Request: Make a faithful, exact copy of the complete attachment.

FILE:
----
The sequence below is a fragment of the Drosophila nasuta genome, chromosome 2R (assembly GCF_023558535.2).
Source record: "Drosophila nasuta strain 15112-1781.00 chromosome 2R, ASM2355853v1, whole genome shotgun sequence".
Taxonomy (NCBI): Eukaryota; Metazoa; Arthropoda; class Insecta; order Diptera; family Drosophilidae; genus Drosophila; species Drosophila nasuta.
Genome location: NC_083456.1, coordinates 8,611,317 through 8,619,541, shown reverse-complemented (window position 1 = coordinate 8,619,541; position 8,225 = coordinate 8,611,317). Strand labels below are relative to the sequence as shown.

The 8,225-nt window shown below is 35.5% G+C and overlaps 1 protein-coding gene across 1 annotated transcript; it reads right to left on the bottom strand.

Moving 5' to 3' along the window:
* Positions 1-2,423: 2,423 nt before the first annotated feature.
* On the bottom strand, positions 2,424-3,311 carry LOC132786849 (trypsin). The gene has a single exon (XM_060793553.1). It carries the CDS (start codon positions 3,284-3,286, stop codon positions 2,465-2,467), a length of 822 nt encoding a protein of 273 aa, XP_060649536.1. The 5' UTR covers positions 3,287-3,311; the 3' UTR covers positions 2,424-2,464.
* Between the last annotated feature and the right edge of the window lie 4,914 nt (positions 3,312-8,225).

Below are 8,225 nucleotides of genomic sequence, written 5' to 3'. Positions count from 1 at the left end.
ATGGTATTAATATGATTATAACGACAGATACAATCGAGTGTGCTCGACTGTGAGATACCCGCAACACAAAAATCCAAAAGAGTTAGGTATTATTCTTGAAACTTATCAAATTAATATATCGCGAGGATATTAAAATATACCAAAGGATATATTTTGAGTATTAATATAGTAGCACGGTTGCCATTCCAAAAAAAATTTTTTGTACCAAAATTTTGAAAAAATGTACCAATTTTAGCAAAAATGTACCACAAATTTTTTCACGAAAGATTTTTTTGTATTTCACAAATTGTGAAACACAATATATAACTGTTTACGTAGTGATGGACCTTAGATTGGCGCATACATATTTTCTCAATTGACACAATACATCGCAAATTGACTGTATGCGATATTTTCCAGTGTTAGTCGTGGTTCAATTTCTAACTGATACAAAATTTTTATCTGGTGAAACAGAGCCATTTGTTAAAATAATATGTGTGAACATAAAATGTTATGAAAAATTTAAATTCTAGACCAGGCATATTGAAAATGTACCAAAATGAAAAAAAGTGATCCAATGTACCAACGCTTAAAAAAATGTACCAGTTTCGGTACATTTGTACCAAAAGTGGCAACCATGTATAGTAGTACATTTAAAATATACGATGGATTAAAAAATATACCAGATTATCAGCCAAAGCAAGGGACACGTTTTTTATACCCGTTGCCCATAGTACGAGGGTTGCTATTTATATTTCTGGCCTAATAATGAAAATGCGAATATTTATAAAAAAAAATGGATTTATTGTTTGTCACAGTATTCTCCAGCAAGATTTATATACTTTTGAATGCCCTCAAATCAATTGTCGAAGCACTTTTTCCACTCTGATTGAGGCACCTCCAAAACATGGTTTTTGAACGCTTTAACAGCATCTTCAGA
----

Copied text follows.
The sequence below is a fragment of the Drosophila nasuta genome, chromosome 2R (assembly GCF_023558535.2).
Source record: "Drosophila nasuta strain 15112-1781.00 chromosome 2R, ASM2355853v1, whole genome shotgun sequence".
Taxonomy (NCBI): Eukaryota; Metazoa; Arthropoda; class Insecta; order Diptera; family Drosophilidae; genus Drosophila; species Drosophila nasuta.
Genome location: NC_083456.1, coordinates 8,611,317 through 8,619,541, shown reverse-complemented (window position 1 = coordinate 8,619,541; position 8,225 = coordinate 8,611,317). Strand labels below are relative to the sequence as shown.

The 8,225-nt window shown below is 35.5% G+C and overlaps 1 protein-coding gene across 1 annotated transcript; it reads right to left on the bottom strand.

Moving 5' to 3' along the window:
* Positions 1-2,423: 2,423 nt before the first annotated feature.
* On the bottom strand, positions 2,424-3,311 carry LOC132786849 (trypsin). The gene has a single exon (XM_060793553.1). It carries the CDS (start codon positions 3,284-3,286, stop codon positions 2,465-2,467), a length of 822 nt encoding a protein of 273 aa, XP_060649536.1. The 5' UTR covers positions 3,287-3,311; the 3' UTR covers positions 2,424-2,464.
* Between the last annotated feature and the right edge of the window lie 4,914 nt (positions 3,312-8,225).

Below are 8,225 nucleotides of genomic sequence, written 5' to 3'. Positions count from 1 at the left end.
ATGGTATTAATATGATTATAACGACAGATACAATCGAGTGTGCTCGACTGTGAGATACCCGCAACACAAAAATCCAAAAGAGTTAGGTATTATTCTTGAAACTTATCAAATTAATATATCGCGAGGATATTAAAATATACCAAAGGATATATTTTGAGTATTAATATAGTAGCACGGTTGCCATTCCAAAAAAAATTTTTTGTACCAAAATTTTGAAAAAATGTACCAATTTTAGCAAAAATGTACCACAAATTTTTTCACGAAAGATTTTTTTGTATTTCACAAATTGTGAAACACAATATATAACTGTTTACGTAGTGATGGACCTTAGATTGGCGCATACATATTTTCTCAATTGACACAATACATCGCAAATTGACTGTATGCGATATTTTCCAGTGTTAGTCGTGGTTCAATTTCTAACTGATACAAAATTTTTATCTGGTGAAACAGAGCCATTTGTTAAAATAATATGTGTGAACATAAAATGTTATGAAAAATTTAAATTCTAGACCAGGCATATTGAAAATGTACCAAAATGAAAAAAAGTGATCCAATGTACCAACGCTTAAAAAAATGTACCAGTTTCGGTACATTTGTACCAAAAGTGGCAACCATGTATAGTAGTACATTTAAAATATACGATGGATTAAAAAATATACCAGATTATCAGCCAAAGCAAGGGACACGTTTTTTATACCCGTTGCCCATAGTACGAGGGTTGCTATTTATATTTCTGGCCTAATAATGAAAATGCGAATATTTATAAAAAAAAATGGATTTATTGTTTGTCACAGTATTCTCCAGCAAGATTTATATACTTTTGAATGCCCTCAAATCAATTGTCGAAGCACTTTTTCCACTCTGATTGAGGCACCTCCAAAACATGGTTTTTGAACGCTTTAACAGCATCTTCAGA